If there was a vote for the most misunderstood automotive component, we’re willing to bet the automatic transmission would rank pretty high, and the torque converter itself possibly higher still. OK, so it’s kinda like a clutch for a automatic, but how does it work? And, what do stall speed and lockup mean exactly? How do you choose the ideal torque converter for your project or driving style?
Perhaps we should start with the basics of how a converter works. It is essentially a modified fluid coupling that, like a clutch, allows the transmission to be separated from the engine, so the latter can still run while the car is stationary but allows power to be transferred when the car is in motion. Unlike a regular fluid coupling, however, a torque converter multiplies torque when there is a difference between input and output speed, similar to a reduction gear.
A torque converter consists of three major internal components: the pump, turbine, and stator, as well as transmission fluid. The housing of the converter is bolted to the engine’s flywheel, and the fins of the pump are attached to the housing. This is a centrifugal pump, throwing fluid outwards as it spins. This creates a vacuum that draws more fluid in at the center. The fluid then enters the turbine, which is connected to the transmission via the output shaft, so the trans starts to move the vehicle when the turbine starts to spin.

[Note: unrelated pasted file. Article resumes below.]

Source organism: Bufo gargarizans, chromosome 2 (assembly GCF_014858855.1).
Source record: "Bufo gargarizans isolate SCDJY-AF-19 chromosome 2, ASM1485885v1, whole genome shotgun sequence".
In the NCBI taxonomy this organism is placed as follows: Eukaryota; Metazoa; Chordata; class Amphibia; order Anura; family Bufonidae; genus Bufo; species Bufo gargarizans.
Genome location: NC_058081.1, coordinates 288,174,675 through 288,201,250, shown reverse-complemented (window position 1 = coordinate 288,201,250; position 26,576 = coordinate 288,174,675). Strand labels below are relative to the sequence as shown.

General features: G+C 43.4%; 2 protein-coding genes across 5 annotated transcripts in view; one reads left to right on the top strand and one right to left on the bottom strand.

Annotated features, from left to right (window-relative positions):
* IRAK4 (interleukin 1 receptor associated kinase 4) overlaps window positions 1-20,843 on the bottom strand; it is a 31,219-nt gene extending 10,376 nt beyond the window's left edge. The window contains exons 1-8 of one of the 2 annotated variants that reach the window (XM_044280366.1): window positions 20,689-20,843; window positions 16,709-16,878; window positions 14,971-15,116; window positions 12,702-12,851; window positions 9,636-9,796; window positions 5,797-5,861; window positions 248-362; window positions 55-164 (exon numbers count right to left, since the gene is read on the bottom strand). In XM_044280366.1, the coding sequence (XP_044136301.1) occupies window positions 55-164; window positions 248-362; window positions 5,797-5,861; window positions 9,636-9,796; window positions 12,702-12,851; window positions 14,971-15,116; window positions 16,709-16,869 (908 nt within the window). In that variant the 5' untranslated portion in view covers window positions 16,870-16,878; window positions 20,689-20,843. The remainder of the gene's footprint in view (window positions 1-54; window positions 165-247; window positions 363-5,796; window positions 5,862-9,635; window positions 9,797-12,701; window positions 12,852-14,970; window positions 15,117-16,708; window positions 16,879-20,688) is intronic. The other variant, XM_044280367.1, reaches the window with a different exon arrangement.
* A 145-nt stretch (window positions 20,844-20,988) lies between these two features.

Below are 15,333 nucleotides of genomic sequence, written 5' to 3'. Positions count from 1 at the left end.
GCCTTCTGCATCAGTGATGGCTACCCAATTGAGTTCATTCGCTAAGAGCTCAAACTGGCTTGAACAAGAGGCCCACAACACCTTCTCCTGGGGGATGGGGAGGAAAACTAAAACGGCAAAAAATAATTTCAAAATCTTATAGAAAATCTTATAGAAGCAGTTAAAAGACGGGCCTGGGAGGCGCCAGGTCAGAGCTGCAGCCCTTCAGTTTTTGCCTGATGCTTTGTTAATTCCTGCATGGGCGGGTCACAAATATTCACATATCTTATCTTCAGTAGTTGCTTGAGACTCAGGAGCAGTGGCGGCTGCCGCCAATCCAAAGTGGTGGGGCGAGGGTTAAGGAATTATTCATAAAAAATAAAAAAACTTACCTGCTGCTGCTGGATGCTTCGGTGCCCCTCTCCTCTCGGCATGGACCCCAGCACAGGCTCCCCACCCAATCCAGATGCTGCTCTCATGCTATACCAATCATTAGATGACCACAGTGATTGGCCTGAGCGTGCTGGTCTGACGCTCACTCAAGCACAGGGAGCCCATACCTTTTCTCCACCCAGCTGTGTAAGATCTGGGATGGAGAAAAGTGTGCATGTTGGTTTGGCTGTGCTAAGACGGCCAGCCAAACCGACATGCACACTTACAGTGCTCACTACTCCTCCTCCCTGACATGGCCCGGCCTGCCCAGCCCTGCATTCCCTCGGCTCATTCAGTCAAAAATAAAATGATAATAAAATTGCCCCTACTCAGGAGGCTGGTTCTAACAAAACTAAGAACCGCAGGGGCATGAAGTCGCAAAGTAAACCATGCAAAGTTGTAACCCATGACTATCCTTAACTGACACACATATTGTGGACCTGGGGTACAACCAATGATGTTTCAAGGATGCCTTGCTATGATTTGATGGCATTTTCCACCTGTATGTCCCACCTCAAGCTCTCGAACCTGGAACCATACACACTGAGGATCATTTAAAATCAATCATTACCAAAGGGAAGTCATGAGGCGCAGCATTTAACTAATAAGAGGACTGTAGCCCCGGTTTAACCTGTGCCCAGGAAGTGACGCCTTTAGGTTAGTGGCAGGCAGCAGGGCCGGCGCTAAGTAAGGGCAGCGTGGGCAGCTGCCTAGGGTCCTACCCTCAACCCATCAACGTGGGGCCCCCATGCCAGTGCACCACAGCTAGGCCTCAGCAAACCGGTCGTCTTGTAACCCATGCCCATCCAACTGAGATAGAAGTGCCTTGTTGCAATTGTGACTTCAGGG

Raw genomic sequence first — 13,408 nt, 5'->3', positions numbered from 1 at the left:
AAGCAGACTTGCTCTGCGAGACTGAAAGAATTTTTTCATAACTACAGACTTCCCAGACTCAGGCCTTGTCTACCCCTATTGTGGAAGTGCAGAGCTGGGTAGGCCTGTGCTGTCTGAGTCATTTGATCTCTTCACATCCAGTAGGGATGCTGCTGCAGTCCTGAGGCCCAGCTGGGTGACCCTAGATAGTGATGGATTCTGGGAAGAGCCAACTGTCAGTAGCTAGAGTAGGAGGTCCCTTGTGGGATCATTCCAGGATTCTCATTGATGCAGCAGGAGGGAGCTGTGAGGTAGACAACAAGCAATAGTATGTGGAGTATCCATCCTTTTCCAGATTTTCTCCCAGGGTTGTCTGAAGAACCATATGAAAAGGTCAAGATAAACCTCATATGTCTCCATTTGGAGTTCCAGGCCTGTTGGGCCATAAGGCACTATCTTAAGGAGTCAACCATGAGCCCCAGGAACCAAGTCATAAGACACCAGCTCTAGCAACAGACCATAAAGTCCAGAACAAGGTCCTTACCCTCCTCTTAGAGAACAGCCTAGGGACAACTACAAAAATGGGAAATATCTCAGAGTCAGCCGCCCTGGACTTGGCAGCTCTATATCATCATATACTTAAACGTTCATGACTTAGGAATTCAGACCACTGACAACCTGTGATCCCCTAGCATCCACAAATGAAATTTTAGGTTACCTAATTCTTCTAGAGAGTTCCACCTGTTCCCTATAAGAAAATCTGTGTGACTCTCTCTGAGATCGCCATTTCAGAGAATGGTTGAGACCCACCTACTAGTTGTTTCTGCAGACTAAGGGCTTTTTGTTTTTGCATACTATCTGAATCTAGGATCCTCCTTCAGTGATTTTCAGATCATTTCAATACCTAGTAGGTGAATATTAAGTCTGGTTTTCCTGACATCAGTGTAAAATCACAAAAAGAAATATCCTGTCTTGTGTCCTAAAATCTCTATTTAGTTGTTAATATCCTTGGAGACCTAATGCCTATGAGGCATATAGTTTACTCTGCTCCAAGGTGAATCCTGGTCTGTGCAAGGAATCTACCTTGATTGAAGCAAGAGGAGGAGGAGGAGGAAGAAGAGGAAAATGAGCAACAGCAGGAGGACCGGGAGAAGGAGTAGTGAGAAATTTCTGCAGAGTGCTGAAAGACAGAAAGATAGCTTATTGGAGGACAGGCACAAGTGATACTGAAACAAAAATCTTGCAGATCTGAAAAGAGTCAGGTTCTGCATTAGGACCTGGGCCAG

When the fluid exits the turbine, it is moving in the opposite direction to that of the engine and the pump. It is the function of the stator, which is located in the center of the torque converter, to redirect the fluid before re-entering the pump. The stator is mounted on a fixed shaft but has an internal one way clutch, since it is required to freewheel at certain operating speeds.
A torque converter has three stages of operation: stall, acceleration, and coupling. Stall is when the transmission is in gear, but the brakes prevent the car from moving. At stall, the torque converter can produce maximum torque multiplication, called stall ratio, if sufficient input power is applied.
The acceleration stage sees the car moving but a relatively large difference between pump and turbine speed, where the converter will produce torque multiplication that is less than what could be achieved under stall conditions.